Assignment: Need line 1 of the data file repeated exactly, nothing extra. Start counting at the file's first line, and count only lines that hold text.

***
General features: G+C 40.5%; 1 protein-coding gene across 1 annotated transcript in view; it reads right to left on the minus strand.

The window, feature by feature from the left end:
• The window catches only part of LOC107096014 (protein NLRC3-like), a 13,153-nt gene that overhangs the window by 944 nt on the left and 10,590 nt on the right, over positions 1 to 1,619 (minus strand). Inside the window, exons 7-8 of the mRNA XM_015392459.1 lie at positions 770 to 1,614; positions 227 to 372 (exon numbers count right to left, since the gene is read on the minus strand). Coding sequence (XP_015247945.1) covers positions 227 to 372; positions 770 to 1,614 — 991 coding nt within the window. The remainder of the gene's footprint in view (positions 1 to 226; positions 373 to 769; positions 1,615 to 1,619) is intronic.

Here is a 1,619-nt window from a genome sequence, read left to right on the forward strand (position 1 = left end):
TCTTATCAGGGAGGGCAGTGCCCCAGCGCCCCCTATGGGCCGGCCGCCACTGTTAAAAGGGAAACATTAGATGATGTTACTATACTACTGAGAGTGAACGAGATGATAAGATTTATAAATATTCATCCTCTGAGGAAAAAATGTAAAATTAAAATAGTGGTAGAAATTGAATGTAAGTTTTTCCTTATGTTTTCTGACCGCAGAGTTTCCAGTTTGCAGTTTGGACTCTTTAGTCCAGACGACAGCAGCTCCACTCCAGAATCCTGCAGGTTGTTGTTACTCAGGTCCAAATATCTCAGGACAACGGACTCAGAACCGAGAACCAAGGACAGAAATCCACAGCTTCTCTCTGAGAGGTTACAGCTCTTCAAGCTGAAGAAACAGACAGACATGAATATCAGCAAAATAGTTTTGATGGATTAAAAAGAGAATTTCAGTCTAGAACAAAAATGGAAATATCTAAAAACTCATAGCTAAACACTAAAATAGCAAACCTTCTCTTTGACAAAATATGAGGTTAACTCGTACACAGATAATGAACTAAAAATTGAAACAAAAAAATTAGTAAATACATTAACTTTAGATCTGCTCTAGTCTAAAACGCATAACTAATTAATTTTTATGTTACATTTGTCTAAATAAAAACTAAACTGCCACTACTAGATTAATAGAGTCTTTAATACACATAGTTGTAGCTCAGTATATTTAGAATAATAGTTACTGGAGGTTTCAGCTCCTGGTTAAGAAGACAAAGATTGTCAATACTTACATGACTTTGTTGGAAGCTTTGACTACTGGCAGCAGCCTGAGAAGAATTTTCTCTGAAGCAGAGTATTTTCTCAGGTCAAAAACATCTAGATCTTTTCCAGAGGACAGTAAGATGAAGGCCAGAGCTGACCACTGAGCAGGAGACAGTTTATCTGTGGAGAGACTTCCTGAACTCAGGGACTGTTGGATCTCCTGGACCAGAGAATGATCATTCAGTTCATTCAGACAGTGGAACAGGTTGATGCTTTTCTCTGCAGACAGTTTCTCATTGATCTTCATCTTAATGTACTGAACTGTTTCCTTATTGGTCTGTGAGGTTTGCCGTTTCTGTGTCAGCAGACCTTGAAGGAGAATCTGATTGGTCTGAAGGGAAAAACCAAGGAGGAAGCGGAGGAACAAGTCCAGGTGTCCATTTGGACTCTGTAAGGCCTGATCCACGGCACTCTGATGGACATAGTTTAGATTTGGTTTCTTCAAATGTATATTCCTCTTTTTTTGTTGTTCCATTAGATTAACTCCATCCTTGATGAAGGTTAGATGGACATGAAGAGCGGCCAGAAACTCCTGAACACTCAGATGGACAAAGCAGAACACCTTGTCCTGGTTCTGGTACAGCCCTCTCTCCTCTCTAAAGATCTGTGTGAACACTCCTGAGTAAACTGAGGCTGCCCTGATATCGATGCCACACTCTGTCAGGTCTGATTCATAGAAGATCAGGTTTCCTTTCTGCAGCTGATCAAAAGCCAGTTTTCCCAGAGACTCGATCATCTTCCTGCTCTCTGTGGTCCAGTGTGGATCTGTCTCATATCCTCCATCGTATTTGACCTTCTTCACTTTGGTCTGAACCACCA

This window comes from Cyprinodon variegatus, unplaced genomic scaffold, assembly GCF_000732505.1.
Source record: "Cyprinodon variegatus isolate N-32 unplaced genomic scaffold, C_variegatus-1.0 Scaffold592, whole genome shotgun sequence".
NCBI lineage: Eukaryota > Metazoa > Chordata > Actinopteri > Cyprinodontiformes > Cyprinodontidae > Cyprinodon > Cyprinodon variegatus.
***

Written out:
General features: G+C 40.5%; 1 protein-coding gene across 1 annotated transcript in view; it reads right to left on the minus strand.